A proposal to change the state’s jet fuel tax was rerouted Wednesday by the House Finance and Tax Committee, chaired by Rep. Matt Gaetz, to where it may possibly be rolled into a larger tax package. In addition to being absorbed into the overall tax package, the move could make the jet fuel tax revenue-neutral.
Originally, the bill would have instituted a 3.3-cent per gallon tax on jet fuel; Wednesday’s move now aims to make the tax an across-the-board 4.27-cent per-gallon.
While cutting a range of taxes, the plan tries to fix an ongoing disparity, something that has been a part of Florida’s tax code – for one reason or another – for years.
However, it also creates the same problem many have had with the state’s jet fuel tax in the first place.
As reported previously, the current tax incentive structure gives advantages to so-called “low-cost carriers,” such as Southwest, Jet Blue, Spirit and others. Initially, such incentives were necessary to attract giants such as PanAm II. That’s no longer the case.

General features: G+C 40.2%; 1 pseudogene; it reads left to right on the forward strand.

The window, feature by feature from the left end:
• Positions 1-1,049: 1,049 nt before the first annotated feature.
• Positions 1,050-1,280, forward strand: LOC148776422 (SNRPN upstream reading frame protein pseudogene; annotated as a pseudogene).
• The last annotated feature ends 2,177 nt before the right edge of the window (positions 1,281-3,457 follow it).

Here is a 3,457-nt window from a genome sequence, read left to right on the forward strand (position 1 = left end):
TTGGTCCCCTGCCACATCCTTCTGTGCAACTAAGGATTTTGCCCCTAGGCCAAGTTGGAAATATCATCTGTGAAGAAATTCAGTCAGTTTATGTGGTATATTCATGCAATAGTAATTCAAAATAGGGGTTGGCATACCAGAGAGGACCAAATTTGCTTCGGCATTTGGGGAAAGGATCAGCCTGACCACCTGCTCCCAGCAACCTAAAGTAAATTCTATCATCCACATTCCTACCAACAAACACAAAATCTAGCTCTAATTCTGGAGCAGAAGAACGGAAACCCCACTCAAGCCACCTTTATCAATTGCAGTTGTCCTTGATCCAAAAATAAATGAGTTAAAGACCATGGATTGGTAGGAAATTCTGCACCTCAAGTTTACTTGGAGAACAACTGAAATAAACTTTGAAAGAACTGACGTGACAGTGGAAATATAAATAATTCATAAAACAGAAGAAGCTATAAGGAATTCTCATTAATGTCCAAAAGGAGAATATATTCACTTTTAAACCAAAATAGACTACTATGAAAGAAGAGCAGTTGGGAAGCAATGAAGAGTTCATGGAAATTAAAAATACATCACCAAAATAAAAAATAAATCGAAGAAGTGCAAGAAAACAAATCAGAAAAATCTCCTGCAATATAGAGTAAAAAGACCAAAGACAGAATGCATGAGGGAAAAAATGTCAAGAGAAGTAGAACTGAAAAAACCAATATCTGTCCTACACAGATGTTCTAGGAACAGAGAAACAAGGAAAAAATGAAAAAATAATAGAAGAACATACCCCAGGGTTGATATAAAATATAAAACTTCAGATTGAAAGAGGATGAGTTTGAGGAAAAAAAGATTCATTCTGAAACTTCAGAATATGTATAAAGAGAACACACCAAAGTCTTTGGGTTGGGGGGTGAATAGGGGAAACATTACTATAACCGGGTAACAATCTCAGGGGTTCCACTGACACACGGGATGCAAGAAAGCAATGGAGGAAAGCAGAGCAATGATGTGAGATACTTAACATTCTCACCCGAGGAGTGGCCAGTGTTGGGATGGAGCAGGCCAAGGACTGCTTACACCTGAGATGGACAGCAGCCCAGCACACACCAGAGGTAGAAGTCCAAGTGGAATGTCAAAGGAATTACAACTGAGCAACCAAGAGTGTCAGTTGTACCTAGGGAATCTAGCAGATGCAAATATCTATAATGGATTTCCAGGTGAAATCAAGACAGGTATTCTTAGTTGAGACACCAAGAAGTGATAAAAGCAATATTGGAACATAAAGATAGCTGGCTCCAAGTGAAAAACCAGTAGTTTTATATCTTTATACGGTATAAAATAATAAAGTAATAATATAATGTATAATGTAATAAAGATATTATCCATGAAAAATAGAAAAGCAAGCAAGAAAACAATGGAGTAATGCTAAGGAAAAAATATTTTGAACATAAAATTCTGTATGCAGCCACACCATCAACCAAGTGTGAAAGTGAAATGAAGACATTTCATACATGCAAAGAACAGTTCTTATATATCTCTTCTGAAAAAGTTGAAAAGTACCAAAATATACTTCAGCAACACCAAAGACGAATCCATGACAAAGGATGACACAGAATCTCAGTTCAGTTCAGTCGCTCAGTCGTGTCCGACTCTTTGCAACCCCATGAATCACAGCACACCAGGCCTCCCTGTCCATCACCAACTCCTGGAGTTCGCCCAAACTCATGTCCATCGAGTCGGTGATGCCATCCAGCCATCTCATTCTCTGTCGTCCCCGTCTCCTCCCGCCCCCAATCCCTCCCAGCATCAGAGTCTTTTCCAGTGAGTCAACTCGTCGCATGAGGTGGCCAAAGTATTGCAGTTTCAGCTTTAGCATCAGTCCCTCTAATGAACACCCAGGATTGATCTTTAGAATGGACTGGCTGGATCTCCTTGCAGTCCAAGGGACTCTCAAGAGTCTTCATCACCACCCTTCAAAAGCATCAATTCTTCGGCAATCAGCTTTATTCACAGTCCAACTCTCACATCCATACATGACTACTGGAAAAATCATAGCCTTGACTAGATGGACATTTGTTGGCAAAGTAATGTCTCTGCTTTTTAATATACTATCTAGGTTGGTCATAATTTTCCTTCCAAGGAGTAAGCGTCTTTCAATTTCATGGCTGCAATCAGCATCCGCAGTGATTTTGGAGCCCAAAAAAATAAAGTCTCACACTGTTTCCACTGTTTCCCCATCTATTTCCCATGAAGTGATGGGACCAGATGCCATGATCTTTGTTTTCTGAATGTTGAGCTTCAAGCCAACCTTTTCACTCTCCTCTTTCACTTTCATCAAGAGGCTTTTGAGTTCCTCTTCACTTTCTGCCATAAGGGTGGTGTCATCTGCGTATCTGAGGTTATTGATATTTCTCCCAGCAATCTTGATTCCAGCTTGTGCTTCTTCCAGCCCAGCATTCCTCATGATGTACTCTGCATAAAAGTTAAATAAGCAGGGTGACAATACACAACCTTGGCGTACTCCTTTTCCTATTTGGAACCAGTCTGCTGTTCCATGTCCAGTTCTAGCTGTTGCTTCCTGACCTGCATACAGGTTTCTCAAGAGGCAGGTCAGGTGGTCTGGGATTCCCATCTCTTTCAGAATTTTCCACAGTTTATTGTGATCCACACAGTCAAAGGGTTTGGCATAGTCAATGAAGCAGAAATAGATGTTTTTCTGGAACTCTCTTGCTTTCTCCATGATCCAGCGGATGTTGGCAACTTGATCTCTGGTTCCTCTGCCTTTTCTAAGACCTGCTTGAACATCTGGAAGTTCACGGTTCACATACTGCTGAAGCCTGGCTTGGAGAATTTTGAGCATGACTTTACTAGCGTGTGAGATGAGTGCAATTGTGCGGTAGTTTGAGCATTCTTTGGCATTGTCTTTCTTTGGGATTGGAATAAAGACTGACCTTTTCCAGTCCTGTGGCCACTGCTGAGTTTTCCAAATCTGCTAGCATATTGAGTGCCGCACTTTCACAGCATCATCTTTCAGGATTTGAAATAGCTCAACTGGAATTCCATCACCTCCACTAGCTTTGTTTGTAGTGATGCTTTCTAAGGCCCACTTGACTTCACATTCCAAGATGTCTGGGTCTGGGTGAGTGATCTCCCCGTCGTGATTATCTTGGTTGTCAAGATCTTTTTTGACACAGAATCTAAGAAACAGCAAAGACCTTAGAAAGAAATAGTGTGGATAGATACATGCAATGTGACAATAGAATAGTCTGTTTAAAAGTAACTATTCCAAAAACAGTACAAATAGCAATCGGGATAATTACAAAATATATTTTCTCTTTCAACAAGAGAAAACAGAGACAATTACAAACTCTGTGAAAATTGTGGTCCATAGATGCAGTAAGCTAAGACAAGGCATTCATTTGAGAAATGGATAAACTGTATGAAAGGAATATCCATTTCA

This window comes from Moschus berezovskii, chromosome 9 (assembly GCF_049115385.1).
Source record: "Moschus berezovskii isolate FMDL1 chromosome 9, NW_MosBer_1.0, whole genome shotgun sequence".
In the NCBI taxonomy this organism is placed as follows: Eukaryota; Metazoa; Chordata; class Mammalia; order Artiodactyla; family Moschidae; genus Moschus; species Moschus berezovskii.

Now, with Florida’s thriving airline marketplace, competition is greater than ever, making such tax incentives outdated and unnecessary.
Today, the Legislature is finally looking to fix this inequity, with a balanced solution that gives equal treatment to all carriers. In the meantime, though, the jet fuel tax collected from a select few carriers continue to be used for building and maintaining the airport infrastructure all carriers enjoy.
Although some progress has been made on the issue, a final destination for this proposal is still unknown. And, given the track record of Florida lawmakers (as well as tax cuts advocated by Gov. Scott), the future is far from certain.
With that, we must keep eyes on the prize, and urge legislators to push for a fairer jet fuel tax system. To do so will ensure Florida remains the competitive, business-friendly state for which it is famous.